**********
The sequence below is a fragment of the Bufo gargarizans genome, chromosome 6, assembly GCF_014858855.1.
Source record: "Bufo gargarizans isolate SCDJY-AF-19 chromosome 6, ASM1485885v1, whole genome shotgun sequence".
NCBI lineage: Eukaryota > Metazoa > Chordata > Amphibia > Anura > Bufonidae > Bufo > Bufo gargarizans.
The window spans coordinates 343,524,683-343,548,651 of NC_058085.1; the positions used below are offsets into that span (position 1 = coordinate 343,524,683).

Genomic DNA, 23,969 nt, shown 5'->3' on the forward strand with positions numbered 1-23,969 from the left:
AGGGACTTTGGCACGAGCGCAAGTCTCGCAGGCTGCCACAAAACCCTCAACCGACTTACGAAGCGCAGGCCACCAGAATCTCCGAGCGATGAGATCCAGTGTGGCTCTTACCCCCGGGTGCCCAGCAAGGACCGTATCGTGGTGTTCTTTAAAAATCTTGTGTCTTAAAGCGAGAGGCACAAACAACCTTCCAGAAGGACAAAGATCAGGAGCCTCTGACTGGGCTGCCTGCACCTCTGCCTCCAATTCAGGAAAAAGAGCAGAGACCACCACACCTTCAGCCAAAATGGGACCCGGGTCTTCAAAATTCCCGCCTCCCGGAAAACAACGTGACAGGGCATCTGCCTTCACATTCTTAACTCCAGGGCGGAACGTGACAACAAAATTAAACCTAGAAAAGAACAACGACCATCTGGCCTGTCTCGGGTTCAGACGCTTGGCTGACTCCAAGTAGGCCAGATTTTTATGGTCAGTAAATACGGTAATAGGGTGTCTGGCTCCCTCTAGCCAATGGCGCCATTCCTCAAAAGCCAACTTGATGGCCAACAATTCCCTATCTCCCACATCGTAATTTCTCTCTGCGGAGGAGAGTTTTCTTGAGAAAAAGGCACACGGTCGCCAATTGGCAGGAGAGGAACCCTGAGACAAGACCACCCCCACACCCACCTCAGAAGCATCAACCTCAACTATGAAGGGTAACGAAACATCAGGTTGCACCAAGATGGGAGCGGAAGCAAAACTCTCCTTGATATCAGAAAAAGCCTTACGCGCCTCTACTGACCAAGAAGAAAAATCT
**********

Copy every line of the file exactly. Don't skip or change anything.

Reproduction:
The sequence below is a fragment of the Bufo gargarizans genome, chromosome 6, assembly GCF_014858855.1.
Source record: "Bufo gargarizans isolate SCDJY-AF-19 chromosome 6, ASM1485885v1, whole genome shotgun sequence".
NCBI lineage: Eukaryota > Metazoa > Chordata > Amphibia > Anura > Bufonidae > Bufo > Bufo gargarizans.
The window spans coordinates 343,524,683-343,548,651 of NC_058085.1; the positions used below are offsets into that span (position 1 = coordinate 343,524,683).

Genomic DNA, 23,969 nt, shown 5'->3' on the forward strand with positions numbered 1-23,969 from the left:
AGGGACTTTGGCACGAGCGCAAGTCTCGCAGGCTGCCACAAAACCCTCAACCGACTTACGAAGCGCAGGCCACCAGAATCTCCGAGCGATGAGATCCAGTGTGGCTCTTACCCCCGGGTGCCCAGCAAGGACCGTATCGTGGTGTTCTTTAAAAATCTTGTGTCTTAAAGCGAGAGGCACAAACAACCTTCCAGAAGGACAAAGATCAGGAGCCTCTGACTGGGCTGCCTGCACCTCTGCCTCCAATTCAGGAAAAAGAGCAGAGACCACCACACCTTCAGCCAAAATGGGACCCGGGTCTTCAAAATTCCCGCCTCCCGGAAAACAACGTGACAGGGCATCTGCCTTCACATTCTTAACTCCAGGGCGGAACGTGACAACAAAATTAAACCTAGAAAAGAACAACGACCATCTGGCCTGTCTCGGGTTCAGACGCTTGGCTGACTCCAAGTAGGCCAGATTTTTATGGTCAGTAAATACGGTAATAGGGTGTCTGGCTCCCTCTAGCCAATGGCGCCATTCCTCAAAAGCCAACTTGATGGCCAACAATTCCCTATCTCCCACATCGTAATTTCTCTCTGCGGAGGAGAGTTTTCTTGAGAAAAAGGCACACGGTCGCCAATTGGCAGGAGAGGAACCCTGAGACAAGACCACCCCCACACCCACCTCAGAAGCATCAACCTCAACTATGAAGGGTAACGAAACATCAGGTTGCACCAAGATGGGAGCGGAAGCAAAACTCTCCTTGATATCAGAAAAAGCCTTACGCGCCTCTACTGACCAAGAAGAAAAATCT